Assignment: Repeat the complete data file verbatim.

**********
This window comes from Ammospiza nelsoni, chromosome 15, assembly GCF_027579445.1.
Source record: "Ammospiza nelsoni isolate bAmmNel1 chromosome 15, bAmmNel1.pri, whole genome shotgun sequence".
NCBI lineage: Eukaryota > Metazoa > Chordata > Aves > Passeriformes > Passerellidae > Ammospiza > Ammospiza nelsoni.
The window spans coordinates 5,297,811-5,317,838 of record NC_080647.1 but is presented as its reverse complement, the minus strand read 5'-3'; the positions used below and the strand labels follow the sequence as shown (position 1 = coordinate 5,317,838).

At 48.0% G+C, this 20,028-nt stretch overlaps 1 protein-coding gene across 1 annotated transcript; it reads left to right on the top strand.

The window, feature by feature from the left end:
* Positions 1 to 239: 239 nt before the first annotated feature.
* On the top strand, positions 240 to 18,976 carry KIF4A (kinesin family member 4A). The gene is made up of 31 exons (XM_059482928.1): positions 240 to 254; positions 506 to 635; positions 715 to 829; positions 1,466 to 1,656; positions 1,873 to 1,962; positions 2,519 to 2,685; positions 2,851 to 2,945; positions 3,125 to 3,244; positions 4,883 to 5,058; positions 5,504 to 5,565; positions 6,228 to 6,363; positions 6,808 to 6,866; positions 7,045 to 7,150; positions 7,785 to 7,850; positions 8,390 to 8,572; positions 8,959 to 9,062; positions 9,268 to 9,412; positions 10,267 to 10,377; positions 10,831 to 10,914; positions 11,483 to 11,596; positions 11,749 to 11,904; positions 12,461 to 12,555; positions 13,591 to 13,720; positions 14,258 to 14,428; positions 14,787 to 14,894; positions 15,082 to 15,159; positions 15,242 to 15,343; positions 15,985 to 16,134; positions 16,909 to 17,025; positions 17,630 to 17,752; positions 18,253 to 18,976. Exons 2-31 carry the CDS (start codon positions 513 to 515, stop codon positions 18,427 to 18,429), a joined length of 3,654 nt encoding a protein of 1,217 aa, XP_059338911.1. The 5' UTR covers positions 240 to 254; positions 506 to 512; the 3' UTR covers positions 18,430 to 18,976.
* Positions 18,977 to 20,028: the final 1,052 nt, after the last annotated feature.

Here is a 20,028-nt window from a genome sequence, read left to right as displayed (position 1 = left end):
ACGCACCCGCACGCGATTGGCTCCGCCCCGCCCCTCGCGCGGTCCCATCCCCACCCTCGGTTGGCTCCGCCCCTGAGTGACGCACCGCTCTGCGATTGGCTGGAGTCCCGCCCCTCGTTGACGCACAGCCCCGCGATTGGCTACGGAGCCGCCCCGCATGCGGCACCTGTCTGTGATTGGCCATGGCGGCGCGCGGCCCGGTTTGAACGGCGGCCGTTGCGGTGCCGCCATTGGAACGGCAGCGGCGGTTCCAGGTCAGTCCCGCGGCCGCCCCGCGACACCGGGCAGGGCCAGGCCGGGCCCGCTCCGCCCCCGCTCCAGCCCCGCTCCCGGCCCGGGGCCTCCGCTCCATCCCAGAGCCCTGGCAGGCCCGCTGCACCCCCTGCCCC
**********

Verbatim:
This window comes from Ammospiza nelsoni, chromosome 15, assembly GCF_027579445.1.
Source record: "Ammospiza nelsoni isolate bAmmNel1 chromosome 15, bAmmNel1.pri, whole genome shotgun sequence".
NCBI lineage: Eukaryota > Metazoa > Chordata > Aves > Passeriformes > Passerellidae > Ammospiza > Ammospiza nelsoni.
The window spans coordinates 5,297,811-5,317,838 of record NC_080647.1 but is presented as its reverse complement, the minus strand read 5'-3'; the positions used below and the strand labels follow the sequence as shown (position 1 = coordinate 5,317,838).

At 48.0% G+C, this 20,028-nt stretch overlaps 1 protein-coding gene across 1 annotated transcript; it reads left to right on the top strand.

The window, feature by feature from the left end:
* Positions 1 to 239: 239 nt before the first annotated feature.
* On the top strand, positions 240 to 18,976 carry KIF4A (kinesin family member 4A). The gene is made up of 31 exons (XM_059482928.1): positions 240 to 254; positions 506 to 635; positions 715 to 829; positions 1,466 to 1,656; positions 1,873 to 1,962; positions 2,519 to 2,685; positions 2,851 to 2,945; positions 3,125 to 3,244; positions 4,883 to 5,058; positions 5,504 to 5,565; positions 6,228 to 6,363; positions 6,808 to 6,866; positions 7,045 to 7,150; positions 7,785 to 7,850; positions 8,390 to 8,572; positions 8,959 to 9,062; positions 9,268 to 9,412; positions 10,267 to 10,377; positions 10,831 to 10,914; positions 11,483 to 11,596; positions 11,749 to 11,904; positions 12,461 to 12,555; positions 13,591 to 13,720; positions 14,258 to 14,428; positions 14,787 to 14,894; positions 15,082 to 15,159; positions 15,242 to 15,343; positions 15,985 to 16,134; positions 16,909 to 17,025; positions 17,630 to 17,752; positions 18,253 to 18,976. Exons 2-31 carry the CDS (start codon positions 513 to 515, stop codon positions 18,427 to 18,429), a joined length of 3,654 nt encoding a protein of 1,217 aa, XP_059338911.1. The 5' UTR covers positions 240 to 254; positions 506 to 512; the 3' UTR covers positions 18,430 to 18,976.
* Positions 18,977 to 20,028: the final 1,052 nt, after the last annotated feature.

Here is a 20,028-nt window from a genome sequence, read left to right as displayed (position 1 = left end):
ACGCACCCGCACGCGATTGGCTCCGCCCCGCCCCTCGCGCGGTCCCATCCCCACCCTCGGTTGGCTCCGCCCCTGAGTGACGCACCGCTCTGCGATTGGCTGGAGTCCCGCCCCTCGTTGACGCACAGCCCCGCGATTGGCTACGGAGCCGCCCCGCATGCGGCACCTGTCTGTGATTGGCCATGGCGGCGCGCGGCCCGGTTTGAACGGCGGCCGTTGCGGTGCCGCCATTGGAACGGCAGCGGCGGTTCCAGGTCAGTCCCGCGGCCGCCCCGCGACACCGGGCAGGGCCAGGCCGGGCCCGCTCCGCCCCCGCTCCAGCCCCGCTCCCGGCCCGGGGCCTCCGCTCCATCCCAGAGCCCTGGCAGGCCCGCTGCACCCCCTGCCCC